“It is very creative,” Ms. McMullen said. “It is very do-your-own-thing. You take what you want and leave the rest.”
The McMullens live here but travel often, staying at nude resorts when they can. Their walls are hung with group photos from nude cruises. Ms. McMullen has two adult sons who visit from time to time, and go naked. For occasions that require them, like grocery shopping, the couple maintain a stash of clothes in a room where they keep cleaning supplies.
On the other side of the resort, another couple, Mr. Clark and Maryanne Rettig, prepared to host a dinner party — something they probably wouldn’t have done back when they always wore clothes.
“I was a very shy and nervous and introverted person,” said Mr. Clark, 63. “I’d stay isolated. I didn’t have a lot of friends. The second I was nude, that disappeared in two seconds. My whole life changed.”
Four years ago, Ms. Rettig, 62, was treated for lymph node cancer, which limited the mobility of her right arm. That arm swelled frequently, so she had to wear loosefitting clothes. One day, she accompanied relatives to a nude beach. As soon as she was naked, none of that mattered. She felt comfortable.
The two split their time between Orlando and their house in Lake Como. During the week, Mr. Clark works as an optometrist, and Ms. Rettig runs a nonprofit group called Tampa Bay Free Beaches, which lobbies for opening up more areas of Florida to nude recreation.
“I feel freer and more imaginative when I am nude while cooking,” said Mr. Clark, standing over his stove, tossing clams into garlic broth and boiling angel-hair pasta. A sign above his head read, “It’s naked o’clock somewhere.”
He deftly maneuvered around the kitchen, nearly grazing his belly with a pot of hot water while draining the pasta, wearing only oven mitts. “I’m fine!” he insisted.
Around 5 p.m., guests arrived, each dutifully carrying a towel — though some chairs already had towels draped over them, in case anyone had forgotten. They ate at a table on the deck, paper napkins slung over their thighs, slurping strands of pasta as the sun slid from the sky and Jimmy Buffett crooned from a speaker.
“I used to hate dinner parties,” said Ms. McMullen, who was in attendance. “They were always pretentious. There was all this small talk I didn’t get. Now I get to be myself. I don’t have to hide it when I don’t understand someone.”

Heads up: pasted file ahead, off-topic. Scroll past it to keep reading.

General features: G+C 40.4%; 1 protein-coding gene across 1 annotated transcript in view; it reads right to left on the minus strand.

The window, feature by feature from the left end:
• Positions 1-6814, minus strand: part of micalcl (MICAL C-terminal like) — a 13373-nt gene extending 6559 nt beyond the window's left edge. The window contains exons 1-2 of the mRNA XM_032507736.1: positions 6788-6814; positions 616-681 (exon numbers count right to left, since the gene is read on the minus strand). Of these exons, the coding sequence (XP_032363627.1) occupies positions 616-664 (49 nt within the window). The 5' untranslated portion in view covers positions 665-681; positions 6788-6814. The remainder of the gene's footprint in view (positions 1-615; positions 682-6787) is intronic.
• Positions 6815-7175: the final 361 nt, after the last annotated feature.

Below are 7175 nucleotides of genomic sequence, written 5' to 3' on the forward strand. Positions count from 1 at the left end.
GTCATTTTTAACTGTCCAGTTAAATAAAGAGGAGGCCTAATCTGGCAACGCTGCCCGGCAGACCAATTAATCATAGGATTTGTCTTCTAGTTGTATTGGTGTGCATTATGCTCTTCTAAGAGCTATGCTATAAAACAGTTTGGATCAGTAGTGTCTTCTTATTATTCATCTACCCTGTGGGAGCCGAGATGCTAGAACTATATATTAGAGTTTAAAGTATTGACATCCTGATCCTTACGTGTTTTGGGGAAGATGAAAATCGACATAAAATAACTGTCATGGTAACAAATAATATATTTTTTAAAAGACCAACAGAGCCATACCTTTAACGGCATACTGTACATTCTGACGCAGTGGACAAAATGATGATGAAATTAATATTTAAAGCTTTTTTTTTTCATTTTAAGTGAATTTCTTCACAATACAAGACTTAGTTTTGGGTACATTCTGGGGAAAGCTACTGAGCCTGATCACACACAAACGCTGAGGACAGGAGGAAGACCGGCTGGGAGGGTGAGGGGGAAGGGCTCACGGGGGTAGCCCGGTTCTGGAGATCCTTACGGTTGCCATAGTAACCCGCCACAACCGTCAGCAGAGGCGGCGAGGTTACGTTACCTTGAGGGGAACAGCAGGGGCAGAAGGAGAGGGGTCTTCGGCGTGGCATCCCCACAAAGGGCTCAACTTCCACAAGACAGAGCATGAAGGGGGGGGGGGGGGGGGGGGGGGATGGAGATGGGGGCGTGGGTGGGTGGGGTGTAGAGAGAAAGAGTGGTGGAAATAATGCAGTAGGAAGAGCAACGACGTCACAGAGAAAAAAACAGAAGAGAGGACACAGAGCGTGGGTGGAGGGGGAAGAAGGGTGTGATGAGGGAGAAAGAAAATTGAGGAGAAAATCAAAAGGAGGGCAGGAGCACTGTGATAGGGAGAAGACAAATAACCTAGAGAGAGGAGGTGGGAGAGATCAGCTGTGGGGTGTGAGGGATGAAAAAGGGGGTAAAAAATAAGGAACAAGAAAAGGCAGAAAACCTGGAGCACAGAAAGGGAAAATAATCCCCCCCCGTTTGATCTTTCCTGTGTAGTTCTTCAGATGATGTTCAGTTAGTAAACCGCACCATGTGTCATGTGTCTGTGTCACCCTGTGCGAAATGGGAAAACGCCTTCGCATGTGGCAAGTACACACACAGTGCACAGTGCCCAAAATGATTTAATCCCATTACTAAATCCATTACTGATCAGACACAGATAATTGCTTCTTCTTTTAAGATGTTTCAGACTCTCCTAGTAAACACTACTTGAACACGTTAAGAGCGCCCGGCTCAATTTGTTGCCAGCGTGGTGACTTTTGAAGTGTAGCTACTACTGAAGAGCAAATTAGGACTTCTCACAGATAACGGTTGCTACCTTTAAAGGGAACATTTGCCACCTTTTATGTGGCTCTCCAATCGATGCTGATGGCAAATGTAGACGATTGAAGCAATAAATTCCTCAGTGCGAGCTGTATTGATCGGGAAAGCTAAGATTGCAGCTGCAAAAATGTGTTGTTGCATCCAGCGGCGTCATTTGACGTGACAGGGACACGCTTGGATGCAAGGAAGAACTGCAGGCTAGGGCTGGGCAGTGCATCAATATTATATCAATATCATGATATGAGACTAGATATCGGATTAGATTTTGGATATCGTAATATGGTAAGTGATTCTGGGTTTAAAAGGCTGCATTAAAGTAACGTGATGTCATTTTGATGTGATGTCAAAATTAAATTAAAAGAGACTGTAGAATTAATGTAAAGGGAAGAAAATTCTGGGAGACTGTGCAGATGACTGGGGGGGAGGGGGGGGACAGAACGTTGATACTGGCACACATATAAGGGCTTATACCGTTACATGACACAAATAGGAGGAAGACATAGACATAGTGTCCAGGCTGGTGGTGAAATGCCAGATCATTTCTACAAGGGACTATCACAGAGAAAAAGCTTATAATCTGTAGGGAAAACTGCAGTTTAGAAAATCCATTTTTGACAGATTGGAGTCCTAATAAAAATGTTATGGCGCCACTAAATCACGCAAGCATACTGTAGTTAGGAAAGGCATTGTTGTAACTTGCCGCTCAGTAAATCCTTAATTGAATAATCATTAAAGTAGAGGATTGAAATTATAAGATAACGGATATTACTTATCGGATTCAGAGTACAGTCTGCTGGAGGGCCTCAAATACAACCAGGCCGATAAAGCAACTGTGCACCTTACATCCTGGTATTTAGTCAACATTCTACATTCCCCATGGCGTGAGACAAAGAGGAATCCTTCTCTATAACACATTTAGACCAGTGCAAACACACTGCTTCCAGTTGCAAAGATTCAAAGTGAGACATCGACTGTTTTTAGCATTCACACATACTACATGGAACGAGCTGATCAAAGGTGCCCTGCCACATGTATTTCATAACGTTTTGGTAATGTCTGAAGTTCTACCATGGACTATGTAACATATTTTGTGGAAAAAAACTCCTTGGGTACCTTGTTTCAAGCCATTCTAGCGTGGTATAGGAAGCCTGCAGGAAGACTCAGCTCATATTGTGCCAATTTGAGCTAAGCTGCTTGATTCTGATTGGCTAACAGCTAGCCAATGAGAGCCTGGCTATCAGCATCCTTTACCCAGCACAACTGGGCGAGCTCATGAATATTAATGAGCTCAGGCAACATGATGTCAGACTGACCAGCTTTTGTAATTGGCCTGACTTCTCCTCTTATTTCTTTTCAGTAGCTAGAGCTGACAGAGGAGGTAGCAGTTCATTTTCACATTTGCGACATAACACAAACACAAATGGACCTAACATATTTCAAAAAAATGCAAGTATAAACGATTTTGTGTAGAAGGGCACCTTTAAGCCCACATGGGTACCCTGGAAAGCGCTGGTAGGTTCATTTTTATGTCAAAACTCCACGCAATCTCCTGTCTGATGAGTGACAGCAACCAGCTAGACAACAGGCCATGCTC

That ease, they say, extends to eating out. At the Bare Buns Cafe, government health rules require that the staff be clothed, but most customers dine in the nude.
Nudists “are more friendly and more understanding than people who are not nude,” said the restaurant’s manager, Stephan Krienes, 78, who is not a nudist. “They are not uptight.” He said it took him “about 10 minutes” to adjust to being around naked people.
Tara Pickett, a cook at Lake Como and some other nudist resorts in the area, agreed. “They walk around like they have clothes on,” said Ms. Pickett, 36. “You walk up to someone and don’t even notice they are naked. They make you feel welcome.”
Where the restaurant does struggle, she added, is in hiring help. “When they find out people here are nudists, they seem to shy away,” she said. “They think they have to be nude here, and they don’t.”
Dee Lyman, 52, a bartender at the Butt Hutt, said she missed mixing drinks without a top on — legal in a bar setting, but Mr. Krienes requires uniforms. “I feel constricted,” she said.
For the uninitiated, residents are quick to explain their ways and distinct parlance. It’s “top-free” rather than “topless.” “Community” or “resort,” but never “colony.” Non-nudists are referred to as “textiles,” like a wizard calling out a muggle.
Being a nudist invites questions: Is it the same as swinging? Is it exhibitionist? Predatory? (No, no and no.) What if it’s cold outside?
“The philosophy is, nude when possible, clothed when practical,” Ms. McMullen said.
For all their enthusiasm about eating, cooking can pose some challenges. Ms. McMullen has learned to take a big step back when taking food out of the oven, to avoid being clipped by a hot rack. Her husband mostly refrains from frying, and wears an apron when he does. When grilling, he keeps a good distance from the flame.
Nancy Rehling, 70, a retired restaurant owner who lives at Lake Como, said she wears a T-shirt when she cooks, to combat splatter. “I have scars all over my tummy and the top of my boobs from cooking,” she said — incidents involving fried fish, boiled-over soups and melted cheese, which “really sticks and keeps burning.”
But several cooks pointed out that safety and hygiene concerns are inevitable in any cooking. Table manners are no different whether someone is clothed or not. And a nudist is equally capable of preparing bacon, or any other food, as a cook in a full-length outfit.
“It’s not about the bacon,” Ms. McMullen said. “It’s about the freedom.”